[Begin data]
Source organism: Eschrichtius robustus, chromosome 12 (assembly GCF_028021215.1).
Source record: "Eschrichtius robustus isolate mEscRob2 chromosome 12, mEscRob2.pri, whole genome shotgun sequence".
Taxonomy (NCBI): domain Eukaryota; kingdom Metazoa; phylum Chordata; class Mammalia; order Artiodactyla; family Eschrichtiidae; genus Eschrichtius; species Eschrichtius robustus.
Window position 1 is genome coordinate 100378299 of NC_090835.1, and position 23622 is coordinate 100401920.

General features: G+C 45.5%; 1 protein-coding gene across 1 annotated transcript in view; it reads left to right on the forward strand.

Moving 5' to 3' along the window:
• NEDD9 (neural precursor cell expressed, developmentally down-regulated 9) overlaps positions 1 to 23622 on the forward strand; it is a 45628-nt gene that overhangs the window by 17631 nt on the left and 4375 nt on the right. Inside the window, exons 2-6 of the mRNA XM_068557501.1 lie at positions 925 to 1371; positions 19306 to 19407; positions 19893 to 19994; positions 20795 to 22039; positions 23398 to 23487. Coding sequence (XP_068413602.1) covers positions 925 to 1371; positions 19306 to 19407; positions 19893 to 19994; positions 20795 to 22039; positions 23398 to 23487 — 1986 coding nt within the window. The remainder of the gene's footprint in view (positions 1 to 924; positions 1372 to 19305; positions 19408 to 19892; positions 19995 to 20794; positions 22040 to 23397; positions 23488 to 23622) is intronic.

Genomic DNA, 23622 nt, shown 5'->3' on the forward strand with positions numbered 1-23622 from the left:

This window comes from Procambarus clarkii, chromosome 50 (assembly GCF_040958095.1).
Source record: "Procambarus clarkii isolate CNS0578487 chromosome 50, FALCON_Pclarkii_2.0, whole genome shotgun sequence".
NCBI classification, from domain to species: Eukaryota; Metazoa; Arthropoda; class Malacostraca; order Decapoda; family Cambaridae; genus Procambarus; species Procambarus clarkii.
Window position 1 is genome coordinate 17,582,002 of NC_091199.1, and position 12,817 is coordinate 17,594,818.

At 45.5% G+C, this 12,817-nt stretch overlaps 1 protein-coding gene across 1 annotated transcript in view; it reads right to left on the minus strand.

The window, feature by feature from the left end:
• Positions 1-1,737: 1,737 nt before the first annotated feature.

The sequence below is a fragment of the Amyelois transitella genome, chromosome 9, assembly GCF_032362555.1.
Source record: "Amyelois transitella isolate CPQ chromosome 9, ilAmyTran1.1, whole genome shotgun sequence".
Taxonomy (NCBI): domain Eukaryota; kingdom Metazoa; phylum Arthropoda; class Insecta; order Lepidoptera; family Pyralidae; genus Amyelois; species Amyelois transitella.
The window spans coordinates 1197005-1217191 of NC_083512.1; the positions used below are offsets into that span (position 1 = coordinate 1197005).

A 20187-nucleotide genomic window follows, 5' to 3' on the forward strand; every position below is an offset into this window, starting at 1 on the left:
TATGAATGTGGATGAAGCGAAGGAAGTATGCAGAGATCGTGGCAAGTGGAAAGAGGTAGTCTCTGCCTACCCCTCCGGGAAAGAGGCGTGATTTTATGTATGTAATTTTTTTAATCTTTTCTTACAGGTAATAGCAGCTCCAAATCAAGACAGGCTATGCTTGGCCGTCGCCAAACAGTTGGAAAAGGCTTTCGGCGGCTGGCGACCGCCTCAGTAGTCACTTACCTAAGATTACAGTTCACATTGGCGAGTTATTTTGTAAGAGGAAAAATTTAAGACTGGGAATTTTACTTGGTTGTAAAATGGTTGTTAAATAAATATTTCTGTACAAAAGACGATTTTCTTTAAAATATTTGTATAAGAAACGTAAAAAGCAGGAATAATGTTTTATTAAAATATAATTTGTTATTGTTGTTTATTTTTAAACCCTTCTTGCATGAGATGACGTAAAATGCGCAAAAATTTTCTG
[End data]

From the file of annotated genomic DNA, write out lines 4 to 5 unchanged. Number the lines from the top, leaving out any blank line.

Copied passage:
Window position 1 is genome coordinate 100378299 of NC_090835.1, and position 23622 is coordinate 100401920.

General features: G+C 45.5%; 1 protein-coding gene across 1 annotated transcript in view; it reads left to right on the forward strand.